The Cooler (2003) is one of those atypical movies during the summer months – one that boasts more than its trailer would suggest. As the sun comes out and Hollywood’s marketing machine moves into top gear, audiences hope and pray that some films will deliver on their initial promise. Sadly, few ever really amount to much, and so it is to writer/director Wayne Kramer’s credit that he has crafted such an unexpectedly resonant story and managed to release it amidst the bookend behemoths of The Day After Tomorrow (2004) and Spiderman 2 (2004).

Set in the gaudy desert paradise of Las Vegas, The Cooler belies its setting and is perhaps one of the dowdiest and downtrodden entries in the casino movie canon. Quite deliberately sweeping aside any notions of glitz, glamour and modernity, director Kramer’s Las Vegas is a pitiful place that reflects the sad and lonely people that live there. The film is mournful and introspective, spending most of its time detailing the rituals and habits of its characters, and avoiding the neon hue that one has come to expect from counterparts such as Ocean’s Eleven (2001) and Casino (1995).

William H. Macy plays the eponymous ‘cooler’ Bernie Lootz, a dejected and plaintive little man living in a bedsit apartment on skid row. His daily lot is to tour the roulette tables and poker games of his local casino, the Shangri-La, and ‘cool’ them by sapping the luck from any high-rolling customers. One brush of Bernie’s sleeve or touch of his hand is enough to destroy the best winning streak and keep boss Shelly Kaplow, a truculent Alec Baldwin, off his back. However Bernie soon becomes disillusioned with his meagre existence and informs Shelly that he is leaving at the end of the week. Desperate to hold on to Bernie, and his traditional view of what Las Vegas is, Shelly pays Natalie, a hardened casino waitress played by the beautiful Maria Bello, to seduce Bernie and coax him into staying around. Yet despite her best efforts Natalie falls in love with the luckless Bernie and the two then make plans to escape Shelly and the casino together.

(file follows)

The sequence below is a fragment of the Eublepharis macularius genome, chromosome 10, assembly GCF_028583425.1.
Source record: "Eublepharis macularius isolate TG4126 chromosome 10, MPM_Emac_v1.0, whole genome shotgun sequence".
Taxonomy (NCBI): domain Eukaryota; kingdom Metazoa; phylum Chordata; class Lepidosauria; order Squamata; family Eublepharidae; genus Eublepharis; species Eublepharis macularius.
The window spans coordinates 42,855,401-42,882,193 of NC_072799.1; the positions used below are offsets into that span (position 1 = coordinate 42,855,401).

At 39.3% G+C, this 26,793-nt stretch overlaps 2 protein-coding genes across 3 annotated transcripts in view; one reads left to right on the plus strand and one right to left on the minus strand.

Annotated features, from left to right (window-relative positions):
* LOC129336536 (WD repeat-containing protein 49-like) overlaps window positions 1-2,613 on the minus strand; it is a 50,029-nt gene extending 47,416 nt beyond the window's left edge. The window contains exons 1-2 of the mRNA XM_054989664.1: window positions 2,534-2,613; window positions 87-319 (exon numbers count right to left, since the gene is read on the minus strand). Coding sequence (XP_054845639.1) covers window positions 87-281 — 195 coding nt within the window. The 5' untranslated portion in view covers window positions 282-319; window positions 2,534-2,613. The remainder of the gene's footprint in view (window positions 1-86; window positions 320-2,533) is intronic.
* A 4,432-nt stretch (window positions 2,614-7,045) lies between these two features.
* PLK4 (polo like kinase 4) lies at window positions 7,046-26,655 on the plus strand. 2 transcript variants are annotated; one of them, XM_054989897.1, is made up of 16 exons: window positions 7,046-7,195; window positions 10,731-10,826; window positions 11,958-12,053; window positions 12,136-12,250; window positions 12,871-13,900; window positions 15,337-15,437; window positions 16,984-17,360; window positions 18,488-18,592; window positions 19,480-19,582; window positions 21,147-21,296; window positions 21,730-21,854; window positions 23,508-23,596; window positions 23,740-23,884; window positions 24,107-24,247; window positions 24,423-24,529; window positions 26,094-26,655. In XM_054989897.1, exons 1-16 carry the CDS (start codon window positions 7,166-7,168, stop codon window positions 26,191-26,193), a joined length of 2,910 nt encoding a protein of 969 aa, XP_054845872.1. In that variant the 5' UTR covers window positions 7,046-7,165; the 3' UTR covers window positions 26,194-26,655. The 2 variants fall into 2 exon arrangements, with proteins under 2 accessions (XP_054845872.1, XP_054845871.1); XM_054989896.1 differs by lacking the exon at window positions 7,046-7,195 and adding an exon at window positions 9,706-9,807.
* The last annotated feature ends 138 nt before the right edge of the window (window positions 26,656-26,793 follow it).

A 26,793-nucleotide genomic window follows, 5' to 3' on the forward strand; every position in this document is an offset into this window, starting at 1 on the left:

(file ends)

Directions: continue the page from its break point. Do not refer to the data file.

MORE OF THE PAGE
Fledgling director Wayne Kramer does exceptionally well in taking this overly-familiar, ‘lady and the tramp’ premise and visualising it with a keen, and at times surprising, realist edge. Bernie’s first sexual encounter with Natalie, for instance, is a graphic and maturely-directed sequence, redolent with the kind of fumbling and awkwardness that is so often missing from the perfunctory American sex scene (it is also a brave and courageous move for Macy who, approaching 55, remains willing to expose himself in such an intimate manner for his art). The film’s approach to violence is equally vivid. It punctuates events in an almost uninvited way, running just below the surface as an ever-present threat to Bernie’s happiness.

Co-written by Frank Hannah, The Cooler is a story of unusual depth, at times hilariously funny (Bernie and Natalie’s bedroom improvisation is side-splitting) and then jolting and horrific. The performances are similarly fluent, with each performer carrying off the considerable characterizations drawn for them. And while Baldwin may steal the show in terms of energy and swagger the real acting is reserved for the sidelines. Paul Sorvino’s few scenes as Buddy, the junkie casino performer, are haunting and brimming with pathos.

Perhaps one of the most pleasant surprises of the summer season, The Cooler paints a credible picture of the banality at the heart of the American dream. Its refreshing take on sexual and narrative realism (certain storylines receive no conventional resolution) is marred only by a slightly fanciful ending, but it’ll be a tough viewer who does not end up rooting for the loving couple as they drive into the sunrise.